TV Cream

TV: B is for...

Baker Street Boys, The

ARNIE WIGGINS and a bunch of his urchin mates, soot of cheek and fleet of foot, are taken into the employ of the World’s Greatest Detective to run around the streets getting under the feet of posh nabobs (“Blast these tearaway tykes!”), their equally posh but more sympathetic wives (“Have a heart, Geraint, they haven’t got any shoes on!”), and London’s assorted jay-walkers, fish-hawkers, barrow-merchants and soil-carts. Kids end up solving actual crimes, much to the annoyance of him upstairs (who is never seen, except in shadow) and dopey police who dislike “these sorts of things not being done by the book”. Fantastic stuff, replete with convincing Victoriana-murk in spades. Jay Simpson was Arnie, Ian Beale one of his pals, Howard from EVER DECREASING CIRCLES was Lestrade, and confusingly Lestrade from Jeremy Brett’s Holmes was Moriarty.



  1. Glenn Aylett

    May 3, 2024 at 3:33 pm

    The sort of drama the BBC churned out by the bucketload in the seventies and early eighties: Victorian or Edwardian period stuff, either heavily studio bound like this or done more on location depending on the budget, and mostly shown at 5.10 when Grange Hill and Blue Peter weren’t on. The Baker Street Boys was OK, a clever take on Sherlock Holmes, but might it have been better if Holmes appeared in person rather than as a silhouette and helped the street kids.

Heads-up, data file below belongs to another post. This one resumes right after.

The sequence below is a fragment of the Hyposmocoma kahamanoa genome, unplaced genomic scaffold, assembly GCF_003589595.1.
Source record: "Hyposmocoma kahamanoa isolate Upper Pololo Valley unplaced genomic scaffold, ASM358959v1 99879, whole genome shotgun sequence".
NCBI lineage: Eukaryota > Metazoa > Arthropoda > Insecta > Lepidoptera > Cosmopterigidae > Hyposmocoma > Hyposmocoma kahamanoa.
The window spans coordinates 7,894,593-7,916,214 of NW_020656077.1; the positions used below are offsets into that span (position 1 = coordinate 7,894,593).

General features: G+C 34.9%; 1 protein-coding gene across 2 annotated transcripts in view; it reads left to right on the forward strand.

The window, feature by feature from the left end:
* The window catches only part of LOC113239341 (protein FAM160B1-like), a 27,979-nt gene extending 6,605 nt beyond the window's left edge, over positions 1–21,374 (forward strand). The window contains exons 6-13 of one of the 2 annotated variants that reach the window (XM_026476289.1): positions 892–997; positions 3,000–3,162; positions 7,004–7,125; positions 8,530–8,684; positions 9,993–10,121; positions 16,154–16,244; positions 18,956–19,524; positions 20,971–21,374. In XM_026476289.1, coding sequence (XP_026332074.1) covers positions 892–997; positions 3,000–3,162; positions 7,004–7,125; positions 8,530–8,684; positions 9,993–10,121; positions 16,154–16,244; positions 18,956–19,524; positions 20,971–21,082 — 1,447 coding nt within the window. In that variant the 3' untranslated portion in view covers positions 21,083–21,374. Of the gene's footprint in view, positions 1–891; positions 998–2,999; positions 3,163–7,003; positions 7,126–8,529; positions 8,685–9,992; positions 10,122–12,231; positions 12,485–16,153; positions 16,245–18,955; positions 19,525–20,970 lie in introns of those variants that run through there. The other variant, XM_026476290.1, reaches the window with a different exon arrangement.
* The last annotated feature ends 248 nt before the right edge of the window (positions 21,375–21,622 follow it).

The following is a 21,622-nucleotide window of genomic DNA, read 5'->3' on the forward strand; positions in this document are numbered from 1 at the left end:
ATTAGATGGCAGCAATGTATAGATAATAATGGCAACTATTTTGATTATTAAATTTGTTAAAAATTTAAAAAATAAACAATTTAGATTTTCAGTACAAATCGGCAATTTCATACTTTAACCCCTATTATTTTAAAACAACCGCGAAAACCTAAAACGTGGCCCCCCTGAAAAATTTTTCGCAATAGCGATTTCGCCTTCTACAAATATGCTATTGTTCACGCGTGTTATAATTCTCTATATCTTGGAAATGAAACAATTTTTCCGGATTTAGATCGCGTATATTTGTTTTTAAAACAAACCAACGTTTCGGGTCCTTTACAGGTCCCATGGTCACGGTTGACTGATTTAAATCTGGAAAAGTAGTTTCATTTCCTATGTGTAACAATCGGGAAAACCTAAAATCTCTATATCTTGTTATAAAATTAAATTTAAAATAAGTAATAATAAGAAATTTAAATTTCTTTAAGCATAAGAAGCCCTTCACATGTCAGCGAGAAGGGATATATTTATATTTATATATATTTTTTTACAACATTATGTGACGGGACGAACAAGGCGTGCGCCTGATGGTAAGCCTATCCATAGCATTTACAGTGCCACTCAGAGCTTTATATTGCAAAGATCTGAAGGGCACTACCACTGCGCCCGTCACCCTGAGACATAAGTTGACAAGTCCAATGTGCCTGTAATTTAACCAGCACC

2. Sidney Balmoral James

    May 3, 2024 at 9:55 pm

    Most bizarre of these period adventures was The December Rose which included a reference to ‘horseshit’, surely first time ever in a children’s TV show, and had an ending which wouldn’t have been out of place in an adult drama, with Patrick Malahide blown up by a booby-trapped gladstone bag.

  3. Richardpd

    May 3, 2024 at 11:02 pm

    I remember the boy who played Barnacle in The December Rose being interviewed on Blue Peter.

    This sort of drama continued to be made into the 1990s, I remember one with Yvette Fielding & a man who goes mad & starts ripping of the tiles from the roof of his house & throwing them to the ground. One of the last I can remember featured a bullying Victorian Dad who insisted his sons were “thrusters”, which sounded like some innuendo to my adolescent ears!

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